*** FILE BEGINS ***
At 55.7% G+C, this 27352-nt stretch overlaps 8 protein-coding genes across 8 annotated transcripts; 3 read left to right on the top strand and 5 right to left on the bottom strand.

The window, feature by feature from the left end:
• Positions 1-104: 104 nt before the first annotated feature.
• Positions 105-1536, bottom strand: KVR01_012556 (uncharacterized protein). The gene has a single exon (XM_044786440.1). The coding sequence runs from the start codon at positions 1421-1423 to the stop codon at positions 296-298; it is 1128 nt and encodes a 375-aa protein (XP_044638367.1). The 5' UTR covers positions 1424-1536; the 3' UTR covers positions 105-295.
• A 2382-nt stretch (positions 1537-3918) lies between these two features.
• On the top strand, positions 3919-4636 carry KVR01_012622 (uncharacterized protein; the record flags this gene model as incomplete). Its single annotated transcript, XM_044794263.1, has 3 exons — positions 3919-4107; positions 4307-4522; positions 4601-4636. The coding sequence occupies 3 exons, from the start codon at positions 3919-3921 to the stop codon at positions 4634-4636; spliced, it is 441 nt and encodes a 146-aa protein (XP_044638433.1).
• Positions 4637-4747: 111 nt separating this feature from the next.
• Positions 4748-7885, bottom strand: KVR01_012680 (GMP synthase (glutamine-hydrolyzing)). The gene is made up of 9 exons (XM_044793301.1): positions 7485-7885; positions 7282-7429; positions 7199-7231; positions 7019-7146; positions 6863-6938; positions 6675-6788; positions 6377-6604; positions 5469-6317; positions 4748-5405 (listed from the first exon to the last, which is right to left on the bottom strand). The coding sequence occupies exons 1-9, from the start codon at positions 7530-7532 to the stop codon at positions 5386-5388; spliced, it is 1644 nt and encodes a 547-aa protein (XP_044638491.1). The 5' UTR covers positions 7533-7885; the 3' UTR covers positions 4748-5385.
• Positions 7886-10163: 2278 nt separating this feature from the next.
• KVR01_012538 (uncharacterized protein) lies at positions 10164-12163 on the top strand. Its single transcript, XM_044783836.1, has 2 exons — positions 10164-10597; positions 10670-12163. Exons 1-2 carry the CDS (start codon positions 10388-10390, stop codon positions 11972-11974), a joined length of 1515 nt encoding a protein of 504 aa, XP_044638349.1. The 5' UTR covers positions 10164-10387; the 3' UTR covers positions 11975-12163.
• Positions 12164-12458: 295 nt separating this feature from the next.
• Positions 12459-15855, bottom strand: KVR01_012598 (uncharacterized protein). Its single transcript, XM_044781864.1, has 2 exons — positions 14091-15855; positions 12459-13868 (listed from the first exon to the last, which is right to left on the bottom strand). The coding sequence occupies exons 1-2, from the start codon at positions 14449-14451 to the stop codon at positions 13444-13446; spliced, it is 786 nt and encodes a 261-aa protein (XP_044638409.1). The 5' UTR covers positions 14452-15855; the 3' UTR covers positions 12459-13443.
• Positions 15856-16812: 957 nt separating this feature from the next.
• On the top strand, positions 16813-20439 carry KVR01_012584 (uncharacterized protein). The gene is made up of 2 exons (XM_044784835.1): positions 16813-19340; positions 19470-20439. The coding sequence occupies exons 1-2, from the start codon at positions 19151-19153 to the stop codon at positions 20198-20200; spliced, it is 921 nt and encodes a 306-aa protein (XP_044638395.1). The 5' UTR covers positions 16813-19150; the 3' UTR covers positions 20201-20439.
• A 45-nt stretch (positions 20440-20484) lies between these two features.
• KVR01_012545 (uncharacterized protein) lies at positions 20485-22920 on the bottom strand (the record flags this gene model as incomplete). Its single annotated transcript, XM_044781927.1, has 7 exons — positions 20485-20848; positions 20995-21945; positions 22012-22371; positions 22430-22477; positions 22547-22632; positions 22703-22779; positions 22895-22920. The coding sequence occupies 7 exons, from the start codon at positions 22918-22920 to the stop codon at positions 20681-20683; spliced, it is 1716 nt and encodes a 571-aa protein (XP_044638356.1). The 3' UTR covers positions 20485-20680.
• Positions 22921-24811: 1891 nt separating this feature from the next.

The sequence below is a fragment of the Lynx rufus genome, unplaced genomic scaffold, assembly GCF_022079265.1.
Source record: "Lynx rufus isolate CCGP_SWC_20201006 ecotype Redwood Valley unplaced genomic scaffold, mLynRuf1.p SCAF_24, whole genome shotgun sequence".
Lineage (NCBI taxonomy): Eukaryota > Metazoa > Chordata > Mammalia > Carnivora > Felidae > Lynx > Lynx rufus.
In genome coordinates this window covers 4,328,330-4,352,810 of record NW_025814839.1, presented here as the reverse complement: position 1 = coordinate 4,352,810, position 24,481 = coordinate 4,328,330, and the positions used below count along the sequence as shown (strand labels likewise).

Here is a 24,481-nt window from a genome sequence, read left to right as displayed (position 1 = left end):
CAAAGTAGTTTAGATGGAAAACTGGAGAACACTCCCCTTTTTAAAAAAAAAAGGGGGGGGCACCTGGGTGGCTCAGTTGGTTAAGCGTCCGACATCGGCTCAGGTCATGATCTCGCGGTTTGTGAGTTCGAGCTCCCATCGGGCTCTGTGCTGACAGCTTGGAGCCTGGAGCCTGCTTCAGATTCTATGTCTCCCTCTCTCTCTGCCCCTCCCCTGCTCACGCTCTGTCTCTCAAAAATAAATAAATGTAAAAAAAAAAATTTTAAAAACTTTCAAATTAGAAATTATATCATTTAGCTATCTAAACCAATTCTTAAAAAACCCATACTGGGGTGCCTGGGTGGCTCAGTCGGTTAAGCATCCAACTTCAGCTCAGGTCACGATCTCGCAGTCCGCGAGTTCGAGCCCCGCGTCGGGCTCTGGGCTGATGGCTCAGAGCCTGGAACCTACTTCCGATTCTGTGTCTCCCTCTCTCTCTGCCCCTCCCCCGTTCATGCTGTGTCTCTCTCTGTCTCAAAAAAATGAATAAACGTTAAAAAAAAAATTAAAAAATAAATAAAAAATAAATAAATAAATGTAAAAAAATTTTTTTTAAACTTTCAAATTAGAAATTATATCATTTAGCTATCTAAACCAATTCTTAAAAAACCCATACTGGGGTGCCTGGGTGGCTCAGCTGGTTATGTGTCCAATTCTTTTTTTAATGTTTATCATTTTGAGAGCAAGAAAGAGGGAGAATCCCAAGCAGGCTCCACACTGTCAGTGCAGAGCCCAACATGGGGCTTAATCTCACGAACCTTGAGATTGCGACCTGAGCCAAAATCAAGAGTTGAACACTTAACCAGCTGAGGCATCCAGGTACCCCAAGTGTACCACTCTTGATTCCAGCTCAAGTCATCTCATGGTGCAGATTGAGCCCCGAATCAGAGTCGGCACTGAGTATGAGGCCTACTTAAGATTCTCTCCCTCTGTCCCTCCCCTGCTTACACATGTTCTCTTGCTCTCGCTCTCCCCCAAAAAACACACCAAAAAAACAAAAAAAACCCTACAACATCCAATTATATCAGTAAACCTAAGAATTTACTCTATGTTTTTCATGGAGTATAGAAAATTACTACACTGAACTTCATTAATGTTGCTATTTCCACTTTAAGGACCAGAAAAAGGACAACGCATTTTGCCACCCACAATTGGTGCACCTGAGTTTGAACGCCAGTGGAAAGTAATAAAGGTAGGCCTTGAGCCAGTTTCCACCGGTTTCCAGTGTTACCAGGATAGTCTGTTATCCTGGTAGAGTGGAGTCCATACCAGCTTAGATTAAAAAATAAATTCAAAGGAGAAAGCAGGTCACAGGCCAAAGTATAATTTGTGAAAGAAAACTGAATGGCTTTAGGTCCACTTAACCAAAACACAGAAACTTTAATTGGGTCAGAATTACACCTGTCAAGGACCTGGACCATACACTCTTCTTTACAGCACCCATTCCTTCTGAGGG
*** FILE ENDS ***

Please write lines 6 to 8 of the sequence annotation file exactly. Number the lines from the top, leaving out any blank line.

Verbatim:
• On the top strand, positions 3919-4636 carry KVR01_012622 (uncharacterized protein; the record flags this gene model as incomplete). Its single annotated transcript, XM_044794263.1, has 3 exons — positions 3919-4107; positions 4307-4522; positions 4601-4636. The coding sequence occupies 3 exons, from the start codon at positions 3919-3921 to the stop codon at positions 4634-4636; spliced, it is 441 nt and encodes a 146-aa protein (XP_044638433.1).
• Positions 4637-4747: 111 nt separating this feature from the next.
• Positions 4748-7885, bottom strand: KVR01_012680 (GMP synthase (glutamine-hydrolyzing)). The gene is made up of 9 exons (XM_044793301.1): positions 7485-7885; positions 7282-7429; positions 7199-7231; positions 7019-7146; positions 6863-6938; positions 6675-6788; positions 6377-6604; positions 5469-6317; positions 4748-5405 (listed from the first exon to the last, which is right to left on the bottom strand). The coding sequence occupies exons 1-9, from the start codon at positions 7530-7532 to the stop codon at positions 5386-5388; spliced, it is 1644 nt and encodes a 547-aa protein (XP_044638491.1). The 5' UTR covers positions 7533-7885; the 3' UTR covers positions 4748-5385.